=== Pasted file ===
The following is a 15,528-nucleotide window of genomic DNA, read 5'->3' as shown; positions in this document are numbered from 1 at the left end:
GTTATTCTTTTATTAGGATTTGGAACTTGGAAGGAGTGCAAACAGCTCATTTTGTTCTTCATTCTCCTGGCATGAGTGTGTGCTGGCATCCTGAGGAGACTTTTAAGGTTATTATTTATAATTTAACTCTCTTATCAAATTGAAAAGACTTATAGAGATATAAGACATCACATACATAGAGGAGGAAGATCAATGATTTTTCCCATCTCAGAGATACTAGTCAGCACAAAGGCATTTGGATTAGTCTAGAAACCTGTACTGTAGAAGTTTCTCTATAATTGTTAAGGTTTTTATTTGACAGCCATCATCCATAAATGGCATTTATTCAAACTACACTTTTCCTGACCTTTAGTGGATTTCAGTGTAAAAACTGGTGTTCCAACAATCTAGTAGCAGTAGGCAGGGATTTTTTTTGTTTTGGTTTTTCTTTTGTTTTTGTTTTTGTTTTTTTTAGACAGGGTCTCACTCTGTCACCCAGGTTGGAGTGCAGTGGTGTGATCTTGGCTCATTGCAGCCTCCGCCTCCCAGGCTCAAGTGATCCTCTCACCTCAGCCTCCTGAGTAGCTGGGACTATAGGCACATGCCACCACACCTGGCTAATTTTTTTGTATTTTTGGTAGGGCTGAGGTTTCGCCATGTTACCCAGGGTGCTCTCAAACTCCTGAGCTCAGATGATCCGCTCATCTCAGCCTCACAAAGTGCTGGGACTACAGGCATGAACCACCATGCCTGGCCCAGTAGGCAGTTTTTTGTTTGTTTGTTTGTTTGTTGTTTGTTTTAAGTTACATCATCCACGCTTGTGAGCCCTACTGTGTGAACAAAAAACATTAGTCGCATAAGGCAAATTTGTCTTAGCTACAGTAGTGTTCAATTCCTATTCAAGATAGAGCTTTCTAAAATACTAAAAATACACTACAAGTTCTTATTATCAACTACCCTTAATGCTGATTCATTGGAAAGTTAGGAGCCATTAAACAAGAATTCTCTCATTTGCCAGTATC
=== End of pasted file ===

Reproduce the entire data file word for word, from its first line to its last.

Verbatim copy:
The following is a 15,528-nucleotide window of genomic DNA, read 5'->3' as shown; positions in this document are numbered from 1 at the left end:
GTTATTCTTTTATTAGGATTTGGAACTTGGAAGGAGTGCAAACAGCTCATTTTGTTCTTCATTCTCCTGGCATGAGTGTGTGCTGGCATCCTGAGGAGACTTTTAAGGTTATTATTTATAATTTAACTCTCTTATCAAATTGAAAAGACTTATAGAGATATAAGACATCACATACATAGAGGAGGAAGATCAATGATTTTTCCCATCTCAGAGATACTAGTCAGCACAAAGGCATTTGGATTAGTCTAGAAACCTGTACTGTAGAAGTTTCTCTATAATTGTTAAGGTTTTTATTTGACAGCCATCATCCATAAATGGCATTTATTCAAACTACACTTTTCCTGACCTTTAGTGGATTTCAGTGTAAAAACTGGTGTTCCAACAATCTAGTAGCAGTAGGCAGGGATTTTTTTTGTTTTGGTTTTTCTTTTGTTTTTGTTTTTGTTTTTTTTAGACAGGGTCTCACTCTGTCACCCAGGTTGGAGTGCAGTGGTGTGATCTTGGCTCATTGCAGCCTCCGCCTCCCAGGCTCAAGTGATCCTCTCACCTCAGCCTCCTGAGTAGCTGGGACTATAGGCACATGCCACCACACCTGGCTAATTTTTTTGTATTTTTGGTAGGGCTGAGGTTTCGCCATGTTACCCAGGGTGCTCTCAAACTCCTGAGCTCAGATGATCCGCTCATCTCAGCCTCACAAAGTGCTGGGACTACAGGCATGAACCACCATGCCTGGCCCAGTAGGCAGTTTTTTGTTTGTTTGTTTGTTTGTTGTTTGTTTTAAGTTACATCATCCACGCTTGTGAGCCCTACTGTGTGAACAAAAAACATTAGTCGCATAAGGCAAATTTGTCTTAGCTACAGTAGTGTTCAATTCCTATTCAAGATAGAGCTTTCTAAAATACTAAAAATACACTACAAGTTCTTATTATCAACTACCCTTAATGCTGATTCATTGGAAAGTTAGGAGCCATTAAACAAGAATTCTCTCATTTGCCAGTATC